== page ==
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Netanyahu's corruption trial to begin 17 March

Proceedings to start while prime minister may be attempting to negotiate with parties to form a government
A woman walks past a banner depicting Israeli Prime Minister Benjamin Netanyahu and the words "Crime Minister" outside the Justice Ministry (Reuters)

Israeli Prime Minister Benjamin Netanyahu’s corruption trial is set to begin on 17 March, a fortnight after the country’s parliamentary elections, the justice ministry said on Tuesday.

He is the first sitting prime minister to be indicted, and his trial on three charges of corruption will commence at a time when he may be negotiating with parties to form a government – and fighting for his political survival.

In January, Attorney-General Avichai Mandelblit formally indicted Netanyahu in three cases: Case 1,000, Case 2,000 and Case 3,000.

Netanyahu was charged with breach of trust and fraud in all three corruption cases, as well as bribery in one of the investigations.

In the most significant case, dubbed Case 4000, the premier is accused of making decisions benefiting Bezeq - Israel's largest telecommunications company - in exchange for positive coverage on the website Walla News, which is controlled by the company's former chairman.

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Netanyahu is accused in Case 1000 of receiving gifts from Israeli-born filmmaker Arnon Milchan and Australian billionaire James Packer in exchange for political favours, including promoting their business interests and helping them obtain visas. 

Finally, Case 2000 alleges that Netanyahu struck a deal with the owner of Yedioth Ahronoth to receive favourable coverage from the Israeli newspaper.

Netanyahu's corruption cases

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Israeli Prime Minister Benjamin Netanyahu is facing potential charges in three cases focused on corruption, known by their codes 4000, 1000 and 2000.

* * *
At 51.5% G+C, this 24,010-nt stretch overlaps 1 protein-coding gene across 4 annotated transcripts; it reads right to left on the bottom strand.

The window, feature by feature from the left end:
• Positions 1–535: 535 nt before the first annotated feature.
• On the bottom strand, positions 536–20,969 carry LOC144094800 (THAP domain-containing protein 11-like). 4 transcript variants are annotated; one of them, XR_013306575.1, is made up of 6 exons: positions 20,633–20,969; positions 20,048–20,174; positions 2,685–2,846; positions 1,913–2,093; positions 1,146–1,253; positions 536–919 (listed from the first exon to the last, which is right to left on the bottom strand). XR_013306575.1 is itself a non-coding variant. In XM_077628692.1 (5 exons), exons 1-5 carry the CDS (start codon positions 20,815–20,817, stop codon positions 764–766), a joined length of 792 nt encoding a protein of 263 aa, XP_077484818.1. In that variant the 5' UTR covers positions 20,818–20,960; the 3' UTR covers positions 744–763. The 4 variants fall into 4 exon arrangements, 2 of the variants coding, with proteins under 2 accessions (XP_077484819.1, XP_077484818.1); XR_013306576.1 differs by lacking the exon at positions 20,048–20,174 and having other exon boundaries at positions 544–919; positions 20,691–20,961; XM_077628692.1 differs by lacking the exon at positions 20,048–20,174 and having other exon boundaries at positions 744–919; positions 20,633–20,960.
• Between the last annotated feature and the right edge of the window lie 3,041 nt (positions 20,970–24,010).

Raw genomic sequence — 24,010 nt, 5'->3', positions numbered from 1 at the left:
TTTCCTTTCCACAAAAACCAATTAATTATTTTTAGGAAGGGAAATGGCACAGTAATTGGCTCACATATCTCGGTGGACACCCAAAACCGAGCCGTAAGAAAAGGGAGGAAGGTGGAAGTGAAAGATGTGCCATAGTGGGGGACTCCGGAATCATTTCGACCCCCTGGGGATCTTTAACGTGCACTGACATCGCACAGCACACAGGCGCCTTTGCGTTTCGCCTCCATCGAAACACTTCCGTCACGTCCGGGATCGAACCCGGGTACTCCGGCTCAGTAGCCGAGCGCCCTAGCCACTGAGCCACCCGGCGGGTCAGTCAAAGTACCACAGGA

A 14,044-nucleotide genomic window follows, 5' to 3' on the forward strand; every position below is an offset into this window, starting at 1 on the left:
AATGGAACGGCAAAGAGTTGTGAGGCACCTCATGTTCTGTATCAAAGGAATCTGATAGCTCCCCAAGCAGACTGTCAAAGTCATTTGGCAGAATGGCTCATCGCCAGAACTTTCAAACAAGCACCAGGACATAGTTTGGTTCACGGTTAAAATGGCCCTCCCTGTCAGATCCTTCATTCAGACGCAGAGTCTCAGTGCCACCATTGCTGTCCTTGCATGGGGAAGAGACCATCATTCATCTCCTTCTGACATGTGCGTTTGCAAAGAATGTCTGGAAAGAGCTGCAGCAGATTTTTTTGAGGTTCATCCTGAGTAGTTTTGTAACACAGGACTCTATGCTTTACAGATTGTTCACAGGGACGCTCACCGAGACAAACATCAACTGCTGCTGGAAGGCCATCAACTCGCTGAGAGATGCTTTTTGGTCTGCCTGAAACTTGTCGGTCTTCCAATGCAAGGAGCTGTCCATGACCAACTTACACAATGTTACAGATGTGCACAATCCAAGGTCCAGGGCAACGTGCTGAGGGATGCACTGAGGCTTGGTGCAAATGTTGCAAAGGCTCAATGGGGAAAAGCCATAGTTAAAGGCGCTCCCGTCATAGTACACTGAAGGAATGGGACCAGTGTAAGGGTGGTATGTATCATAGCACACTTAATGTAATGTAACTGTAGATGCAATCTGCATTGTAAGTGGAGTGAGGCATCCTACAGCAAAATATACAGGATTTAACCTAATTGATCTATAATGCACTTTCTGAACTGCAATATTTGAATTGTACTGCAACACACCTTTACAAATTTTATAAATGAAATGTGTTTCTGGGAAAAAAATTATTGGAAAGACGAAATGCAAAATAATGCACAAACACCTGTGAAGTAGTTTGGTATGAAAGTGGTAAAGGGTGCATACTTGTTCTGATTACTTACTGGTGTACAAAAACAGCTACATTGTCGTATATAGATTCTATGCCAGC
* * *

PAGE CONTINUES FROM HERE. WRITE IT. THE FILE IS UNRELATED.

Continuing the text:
Case 4000: Netanyahu accused of granted regulatory favours to Israel's leading telecommunications company, Bezeq Telecom Israel, in return for positive coverage of him and his wife Sara on a news website controlled by the company's former chairman.

Case 1000: Netanyahu and his wife allegedly wrongfully received gifts from Israeli filmmaker Arnon Milchan and Australian billionaire businessman James Packer, including champagne and cigars.

Case 2000: Netanyahu suspected of negotiating a deal with the owner of Israel's best-selling daily newspaper, Yedioth Ahronoth, for better coverage in return for legislation that would slow the growth of a rival daily newspaper.

Netanyahu could face a maximum sentence of 10 years in prison if he is found guilty of bribery.

He could face three years in prison for fraud and breach of trust.

The prime minister had sought to pass a bill through parliament that would give him immunity from prosecution, though he dropped it last month as it became clear it would not get the support he needed.

Israelis head to the polls on 2 March for the third time in a year, following two inconclusive elections that have left Israeli politics in limbo.

Benny Gantz, Netanyahu's main challenger and head of the Blue and White party, has ruled out joining any Likud party-led government while the prime minister is facing corruption charges.

The prime minister has rejected the charges, and described them as a "witch hunt".

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